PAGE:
[Marxism] Eric Foner letter on Lincoln

Thomas Bias tgbias at ptd.net
Sat Dec 1 23:25:17 MST 2012

John Ross? In 1861 John Ross expressed his support for the Confederacy just
as strongly as Stand Watie did. And while members of the Ross party found
themselves fighting alongside Union forces, mainly because the Confederacy
threw its support squarely behind the Ridge party (led by Watie, who was
ultimately commissioned a brigadier general in the Confederate army), I'll
need to see evidence that Ross in any way, shape, or form supported Lincoln.
Ross was certainly a major slaveholder, and his brother was involved in
bringing hundreds of slaves into the Indian Territory for sale even after
Lincoln had been elected. But there may be information I haven't seen, so
please share. ~Tom

-----Original Message-----
From: marxism-bounces+tgbias=ptd.net at greenhouse.economics.utah.edu
[mailto:marxism-bounces+tgbias=ptd.net at greenhouse.economics.utah.edu] On
Behalf Of Mark Lause
Sent: Saturday, December 01, 2012 9:55 PM
To: tgbias at ptd.net
Subject: Re: [Marxism] Eric Foner letter on Lincoln

Rule #1: YOU MUST clip all extraneous text when replying to a message.

I never know what the preoccupations of those broader "progressive"
circles might be, but I don't really care either.  I never undersstood what
their model for change is and certainly find my attention wandering any time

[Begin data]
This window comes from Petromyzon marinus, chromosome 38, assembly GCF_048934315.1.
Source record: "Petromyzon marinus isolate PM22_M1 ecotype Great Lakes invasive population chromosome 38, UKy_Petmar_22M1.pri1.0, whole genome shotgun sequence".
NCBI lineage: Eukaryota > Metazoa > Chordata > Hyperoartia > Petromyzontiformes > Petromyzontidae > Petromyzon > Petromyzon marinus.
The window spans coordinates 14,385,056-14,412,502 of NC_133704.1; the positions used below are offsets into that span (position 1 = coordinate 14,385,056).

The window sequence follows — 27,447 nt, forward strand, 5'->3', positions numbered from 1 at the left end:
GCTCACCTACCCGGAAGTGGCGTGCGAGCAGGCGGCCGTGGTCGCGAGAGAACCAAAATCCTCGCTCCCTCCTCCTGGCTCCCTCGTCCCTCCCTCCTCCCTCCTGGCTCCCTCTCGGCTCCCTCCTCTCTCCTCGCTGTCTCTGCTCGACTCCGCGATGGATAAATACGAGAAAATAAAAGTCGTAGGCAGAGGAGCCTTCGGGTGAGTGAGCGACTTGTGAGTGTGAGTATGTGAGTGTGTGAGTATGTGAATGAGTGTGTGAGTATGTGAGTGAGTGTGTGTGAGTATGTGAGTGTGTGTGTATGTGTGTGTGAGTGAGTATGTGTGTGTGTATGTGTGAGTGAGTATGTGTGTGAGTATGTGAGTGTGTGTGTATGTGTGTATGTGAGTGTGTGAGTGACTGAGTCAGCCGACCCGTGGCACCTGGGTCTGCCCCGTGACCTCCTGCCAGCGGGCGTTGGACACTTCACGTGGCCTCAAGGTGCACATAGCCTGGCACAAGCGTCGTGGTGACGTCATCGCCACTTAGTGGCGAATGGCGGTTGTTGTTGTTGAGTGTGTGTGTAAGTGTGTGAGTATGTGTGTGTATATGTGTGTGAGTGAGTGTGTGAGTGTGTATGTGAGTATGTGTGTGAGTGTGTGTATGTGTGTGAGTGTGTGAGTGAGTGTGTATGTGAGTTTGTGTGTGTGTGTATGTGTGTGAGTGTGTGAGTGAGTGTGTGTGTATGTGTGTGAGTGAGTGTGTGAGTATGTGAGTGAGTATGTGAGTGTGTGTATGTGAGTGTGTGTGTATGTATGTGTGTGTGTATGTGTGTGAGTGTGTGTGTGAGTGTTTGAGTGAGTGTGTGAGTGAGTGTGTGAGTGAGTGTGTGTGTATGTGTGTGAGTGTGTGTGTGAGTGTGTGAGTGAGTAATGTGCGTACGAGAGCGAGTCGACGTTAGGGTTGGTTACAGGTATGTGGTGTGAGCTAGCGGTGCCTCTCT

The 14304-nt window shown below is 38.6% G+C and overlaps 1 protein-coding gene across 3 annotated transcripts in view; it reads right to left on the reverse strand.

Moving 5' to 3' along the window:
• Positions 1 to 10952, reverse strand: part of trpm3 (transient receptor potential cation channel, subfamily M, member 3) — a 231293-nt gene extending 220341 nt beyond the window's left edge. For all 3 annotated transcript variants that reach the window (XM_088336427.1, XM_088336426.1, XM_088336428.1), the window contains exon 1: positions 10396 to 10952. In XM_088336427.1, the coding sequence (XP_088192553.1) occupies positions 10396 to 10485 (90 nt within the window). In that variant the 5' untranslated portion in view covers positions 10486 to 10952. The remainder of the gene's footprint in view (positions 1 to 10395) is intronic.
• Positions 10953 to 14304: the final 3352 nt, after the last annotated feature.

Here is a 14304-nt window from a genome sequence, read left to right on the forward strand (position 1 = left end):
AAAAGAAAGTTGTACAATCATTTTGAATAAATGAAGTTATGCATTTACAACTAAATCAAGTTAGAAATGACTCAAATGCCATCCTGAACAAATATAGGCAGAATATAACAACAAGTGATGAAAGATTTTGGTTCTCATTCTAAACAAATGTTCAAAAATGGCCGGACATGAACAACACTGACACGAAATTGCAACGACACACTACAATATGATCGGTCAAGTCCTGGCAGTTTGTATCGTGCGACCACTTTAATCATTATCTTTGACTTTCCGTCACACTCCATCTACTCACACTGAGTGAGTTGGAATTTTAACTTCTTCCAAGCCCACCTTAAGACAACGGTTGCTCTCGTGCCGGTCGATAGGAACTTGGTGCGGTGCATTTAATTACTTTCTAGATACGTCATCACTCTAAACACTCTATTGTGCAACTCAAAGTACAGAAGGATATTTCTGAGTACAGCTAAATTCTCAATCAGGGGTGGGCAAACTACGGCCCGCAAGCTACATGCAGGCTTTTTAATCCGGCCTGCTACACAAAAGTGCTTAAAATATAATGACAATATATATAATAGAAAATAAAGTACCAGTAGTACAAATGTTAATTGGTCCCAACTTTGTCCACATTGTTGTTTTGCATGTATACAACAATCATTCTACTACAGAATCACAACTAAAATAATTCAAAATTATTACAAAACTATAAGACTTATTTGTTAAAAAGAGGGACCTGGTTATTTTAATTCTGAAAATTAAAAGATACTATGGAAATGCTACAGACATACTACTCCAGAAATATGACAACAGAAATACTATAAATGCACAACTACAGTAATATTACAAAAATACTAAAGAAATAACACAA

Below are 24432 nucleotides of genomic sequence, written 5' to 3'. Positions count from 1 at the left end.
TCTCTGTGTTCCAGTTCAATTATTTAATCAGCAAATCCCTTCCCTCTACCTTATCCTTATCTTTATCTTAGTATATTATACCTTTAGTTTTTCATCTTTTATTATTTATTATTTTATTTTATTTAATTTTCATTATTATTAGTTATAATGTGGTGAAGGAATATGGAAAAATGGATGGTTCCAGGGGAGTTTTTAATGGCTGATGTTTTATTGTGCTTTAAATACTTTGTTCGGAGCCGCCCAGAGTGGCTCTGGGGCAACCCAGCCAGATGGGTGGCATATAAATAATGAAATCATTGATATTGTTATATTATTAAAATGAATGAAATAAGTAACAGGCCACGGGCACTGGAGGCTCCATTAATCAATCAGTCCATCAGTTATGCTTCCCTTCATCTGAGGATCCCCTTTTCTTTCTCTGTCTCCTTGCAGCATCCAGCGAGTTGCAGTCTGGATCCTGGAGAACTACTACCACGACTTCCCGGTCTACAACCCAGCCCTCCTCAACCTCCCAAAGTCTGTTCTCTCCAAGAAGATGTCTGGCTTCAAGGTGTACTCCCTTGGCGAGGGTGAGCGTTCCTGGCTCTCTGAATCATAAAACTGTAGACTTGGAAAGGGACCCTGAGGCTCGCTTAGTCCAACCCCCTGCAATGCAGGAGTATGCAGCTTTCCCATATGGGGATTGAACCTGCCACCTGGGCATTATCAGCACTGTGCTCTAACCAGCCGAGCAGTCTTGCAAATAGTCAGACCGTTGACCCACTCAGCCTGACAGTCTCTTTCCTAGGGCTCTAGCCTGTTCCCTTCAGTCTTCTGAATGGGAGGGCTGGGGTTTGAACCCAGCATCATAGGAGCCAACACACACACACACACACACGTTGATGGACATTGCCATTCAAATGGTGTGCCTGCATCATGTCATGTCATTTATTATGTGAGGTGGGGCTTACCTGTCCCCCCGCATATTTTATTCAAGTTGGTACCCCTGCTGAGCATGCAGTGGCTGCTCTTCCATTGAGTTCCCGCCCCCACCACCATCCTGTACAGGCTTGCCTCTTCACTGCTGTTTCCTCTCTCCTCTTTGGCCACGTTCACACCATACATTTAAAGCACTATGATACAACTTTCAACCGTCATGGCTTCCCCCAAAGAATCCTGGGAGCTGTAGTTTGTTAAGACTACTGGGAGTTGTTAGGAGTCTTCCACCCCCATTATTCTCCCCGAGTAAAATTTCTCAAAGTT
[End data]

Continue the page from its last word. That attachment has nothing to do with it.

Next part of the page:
I find myself in the kind of dicussion you get at a cocktail party with
English professors . . .

Among people who have a clear focus on revolutionary change--with that as a
model--we have to acknowledge that revolutions are made by people . . . some
of whom may have said and done all sorts of outrageous shit at different
points before they find themselves making a revolution.

Some might have not even thought things through very carefully before they
find themselves making a revolution.

Most play very specific and often narrow roles in the process and wouldn't
grasp the bigger picture or figure into another role.

But it doesn't matter.

In this case, who did Thaddeus Stevens, Frederick Douglass, Susan B.
Anthony, John Ross, and every one of the survivors of John Brown's effort
support?  As far as that goes, who did those radical emigre groups that were
goosing the Fremont bid wind up supporting?

And why?  Because of very, real, concrete developments in the material

I'm with them.  :-)

Mark L.

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